Have you ever heard of Christians being called ‘people of the resurrection’? Or ‘the resurrection people’? I have. And I believe it to be true. Most, if not all of our theology hinges on the resurrection of Jesus. We celebrate his birth and his triumph over death, and though it looks like Christmas is the bigger holiday, we all know that Easter is the more meaningful celebration for those who follow Jesus.
Death and Resurrection. A theme that is infused in our faith lives, in our personal lives, in our congregational lives. We all live, and we all die. This is something we are constantly struggling to accept about our existence here on earth.
In a literal sense, we are born, we live, and we die. In a symbolic or metaphorical way, things are born, they live, and they die. And sometimes, in very special circumstances, things can be resurrected: brought back to life after death.
Medical science has progressed so that people who have stopped breathing, whose hearts have stopped beating, can be brought back from clinical death.
Relationships can be resurrected, ideas that we thought were long dead can have new life. The universe shows us that from dead and collapsing stars come black holes, that consume everything around them, and then produce new stars, with renewed energy and vigor.
God has created a universe that provides for the possibility of resurrection. We even conceive of the after-life, the eternal life, as a form of resurrection.
If you’ve heard me speak at a funeral, you’ll know that I usually mention that the unique energy of a particular person is not really gone. Their spirit, their energy cannot be destroyed, but is in a different form. We think of that different form as a soul or spirit being in heaven. We hope for this, but we do not know for sure.
Our Hebrew scripture this morning tells of a time when God commanded the prophet Ezekiel to prophecy to the dry bones in the valley. To preach to them until they rose up. To encourage them until sinews and flesh and breath came upon them again. A resurrection of sorts.
And our Gospel lesson recounts the story of Jesus raising Lazarus from the dead.
These two stories give us some important clues about how we might proceed as a congregation facing resurrection: we too are facing an ending, at some point in the future, and hope for a new beginning to arise.
While the actual gift of resurrection may come from God, or Jesus, did you notice in both of these stories who does all the work? The lay people. People like you and me.
God may have been the power behind the dry bones rising, but God had Ezekiel do the work of prophesying to them. Jesus may have been the power behind Lazarus being raised from the dead, but the people gathered were the ones who had to unbind him from his shroud.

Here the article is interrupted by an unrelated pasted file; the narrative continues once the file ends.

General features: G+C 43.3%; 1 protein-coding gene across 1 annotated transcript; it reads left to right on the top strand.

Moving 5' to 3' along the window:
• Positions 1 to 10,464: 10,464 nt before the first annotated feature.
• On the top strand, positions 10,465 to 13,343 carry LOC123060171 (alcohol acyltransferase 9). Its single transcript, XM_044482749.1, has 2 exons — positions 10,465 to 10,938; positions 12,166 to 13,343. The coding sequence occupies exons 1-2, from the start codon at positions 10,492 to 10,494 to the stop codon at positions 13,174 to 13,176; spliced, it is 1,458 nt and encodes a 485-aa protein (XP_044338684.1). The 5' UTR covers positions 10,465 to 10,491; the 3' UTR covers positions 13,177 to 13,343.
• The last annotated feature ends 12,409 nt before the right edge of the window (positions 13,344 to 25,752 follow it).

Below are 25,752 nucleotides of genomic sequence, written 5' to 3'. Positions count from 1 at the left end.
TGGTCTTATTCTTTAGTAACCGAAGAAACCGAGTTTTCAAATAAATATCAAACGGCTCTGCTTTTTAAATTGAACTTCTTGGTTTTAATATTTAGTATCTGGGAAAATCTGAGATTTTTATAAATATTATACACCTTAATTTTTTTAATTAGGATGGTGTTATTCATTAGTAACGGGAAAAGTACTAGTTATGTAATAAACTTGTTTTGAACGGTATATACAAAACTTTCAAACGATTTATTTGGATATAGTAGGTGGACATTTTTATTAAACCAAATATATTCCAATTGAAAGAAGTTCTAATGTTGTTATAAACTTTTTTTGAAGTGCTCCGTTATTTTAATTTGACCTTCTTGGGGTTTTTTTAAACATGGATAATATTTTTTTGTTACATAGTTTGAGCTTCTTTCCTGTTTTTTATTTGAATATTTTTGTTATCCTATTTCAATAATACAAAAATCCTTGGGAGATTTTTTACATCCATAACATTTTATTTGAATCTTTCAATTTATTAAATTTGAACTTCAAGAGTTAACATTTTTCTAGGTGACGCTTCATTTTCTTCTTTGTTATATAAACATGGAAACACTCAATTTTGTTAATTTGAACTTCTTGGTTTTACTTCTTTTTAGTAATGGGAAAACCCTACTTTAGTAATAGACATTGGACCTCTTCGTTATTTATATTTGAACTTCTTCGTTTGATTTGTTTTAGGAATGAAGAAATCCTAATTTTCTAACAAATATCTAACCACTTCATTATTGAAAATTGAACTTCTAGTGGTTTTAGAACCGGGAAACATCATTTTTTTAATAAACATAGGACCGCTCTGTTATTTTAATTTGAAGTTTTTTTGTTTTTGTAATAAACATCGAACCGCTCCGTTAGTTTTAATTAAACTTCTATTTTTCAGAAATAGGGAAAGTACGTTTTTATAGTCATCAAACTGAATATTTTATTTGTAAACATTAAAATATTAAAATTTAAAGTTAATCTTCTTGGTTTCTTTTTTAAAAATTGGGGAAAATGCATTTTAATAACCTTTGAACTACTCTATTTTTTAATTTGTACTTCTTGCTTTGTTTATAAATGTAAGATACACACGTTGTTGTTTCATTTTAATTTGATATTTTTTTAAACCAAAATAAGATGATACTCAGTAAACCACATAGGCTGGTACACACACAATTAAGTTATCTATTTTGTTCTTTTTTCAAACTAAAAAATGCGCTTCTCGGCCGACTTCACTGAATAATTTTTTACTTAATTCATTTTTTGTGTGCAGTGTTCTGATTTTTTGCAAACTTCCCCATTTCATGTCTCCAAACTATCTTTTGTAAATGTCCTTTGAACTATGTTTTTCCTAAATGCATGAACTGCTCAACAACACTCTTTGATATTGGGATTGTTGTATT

Whatever form of death may come over our One Worshiping Community, whenever that time comes, we will be the ones who have to preach to the dry bones, and we will be the ones who have to unbind the shroud so that the church can live again.
The energy, the spirit that is unique to our congregations will not be gone, it will be in a different form, ready to become whatever God calls us to be. But we will have to do the work!
The is a big difference between resurrection and living: God is in charge of the resurrecting, but we are, in fact, in charge of the living part. That’s on us. God provides the spark of life, but we provide the resolve to go on living. God can jumpstart our body, but we have to be the ones that get the food and water, that determine our purpose in our new life.
For many, the cycle of death and resurrection seems unnatural, artificial, strange and something to fear. But in the universe, in the world that God has made, it is just another moment in time following the rules God has set upon us. Not unusual at all.
As a worshiping community, in covenant with each other, we will be yet another story in a long line of stories about death and resurrection. We have found a unique opportunity to be present and available to God for a new life. Because we’re together, we live. And we will be the ones who will have to unbind the body, who will have to preach to the dry bones of death, so that they may rise again to live a new life in Christ, a new life in God.
Thanks be to God, who gives us new life in Christ, the Way, the Truth, and the Life. Amen.
Both our Hebrew scripture and our gospel lesson this morning have water at the heart of their story: the miracle of water coming from a rock at the command of Moses (with a little help from God) in Exodus, and the living water Jesus talks about with the woman from Samaria at Jacob’s well in the gospel according to John.
The water from a rock could be literal, and with a little imagination, could also be symbolic, but the living water of John’s gospel is clearly metaphorical, at least, it is to me.
We all know how important water is to life on earth: very few living things can exist without water for very long. Humans are made of 55-60% water, and can only survive about 3 days without it. Too little water leads to dehydration, and possibly death, and too much water dilutes the amount of sodium in our bodies, and can also lead to death.
Water comprises about 71% of the earth’s surface, and 96.5% of the earth’s water is found in the oceans. That means that the remaining 3.5% of earth’s water is fresh water, the kind that we all need to stay alive.
Until the last few decades, scientists believed that only earth had water. We know now that water in the form of ice has been found on the moon, on Mars, and is now thought to be present across the universe in various places.
Being without water in a desert, though, is a serious situation, and the people of Israel who were following Moses in the desert were either without water, or didn’t have enough for everyone. Moses grew angry with the people’s quarrelling with him, and considered their quarrelling with him to be testing God, and God’s ability to bring them safely through the desert.
Exasperated, Moses cried out to the Lord that the situation was getting desperate, he feared that the people were going to stone him in anger. God’s response was to instruct Moses to gather some of the elders, and using the staff with which he had struck the Nile and parted the waters, strike the rock at Horeb.